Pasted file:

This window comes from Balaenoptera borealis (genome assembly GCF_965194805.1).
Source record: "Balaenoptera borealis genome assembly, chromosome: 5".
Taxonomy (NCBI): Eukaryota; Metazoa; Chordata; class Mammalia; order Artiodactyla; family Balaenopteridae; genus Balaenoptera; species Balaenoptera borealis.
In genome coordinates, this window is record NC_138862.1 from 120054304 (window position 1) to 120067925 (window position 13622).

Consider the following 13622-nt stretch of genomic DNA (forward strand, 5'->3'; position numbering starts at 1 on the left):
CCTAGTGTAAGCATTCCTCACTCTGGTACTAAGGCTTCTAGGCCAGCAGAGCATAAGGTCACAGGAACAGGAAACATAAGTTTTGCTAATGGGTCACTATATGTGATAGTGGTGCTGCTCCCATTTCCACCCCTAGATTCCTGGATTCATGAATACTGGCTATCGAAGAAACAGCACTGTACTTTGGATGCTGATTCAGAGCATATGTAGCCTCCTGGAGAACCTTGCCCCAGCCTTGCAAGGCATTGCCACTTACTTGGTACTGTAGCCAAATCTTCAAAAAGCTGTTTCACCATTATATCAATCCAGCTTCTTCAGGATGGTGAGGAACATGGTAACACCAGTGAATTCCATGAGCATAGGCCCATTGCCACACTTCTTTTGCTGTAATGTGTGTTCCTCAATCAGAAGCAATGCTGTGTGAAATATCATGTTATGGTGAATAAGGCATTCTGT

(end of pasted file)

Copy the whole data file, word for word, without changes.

This window comes from Balaenoptera borealis (genome assembly GCF_965194805.1).
Source record: "Balaenoptera borealis genome assembly, chromosome: 5".
Taxonomy (NCBI): Eukaryota; Metazoa; Chordata; class Mammalia; order Artiodactyla; family Balaenopteridae; genus Balaenoptera; species Balaenoptera borealis.
In genome coordinates, this window is record NC_138862.1 from 120054304 (window position 1) to 120067925 (window position 13622).

Consider the following 13622-nt stretch of genomic DNA (forward strand, 5'->3'; position numbering starts at 1 on the left):
CCTAGTGTAAGCATTCCTCACTCTGGTACTAAGGCTTCTAGGCCAGCAGAGCATAAGGTCACAGGAACAGGAAACATAAGTTTTGCTAATGGGTCACTATATGTGATAGTGGTGCTGCTCCCATTTCCACCCCTAGATTCCTGGATTCATGAATACTGGCTATCGAAGAAACAGCACTGTACTTTGGATGCTGATTCAGAGCATATGTAGCCTCCTGGAGAACCTTGCCCCAGCCTTGCAAGGCATTGCCACTTACTTGGTACTGTAGCCAAATCTTCAAAAAGCTGTTTCACCATTATATCAATCCAGCTTCTTCAGGATGGTGAGGAACATGGTAACACCAGTGAATTCCATGAGCATAGGCCCATTGCCACACTTCTTTTGCTGTAATGTGTGTTCCTCAATCAGAAGCAATGCTGTGTGAAATATCATGTTATGGTGAATAAGGCATTCTGT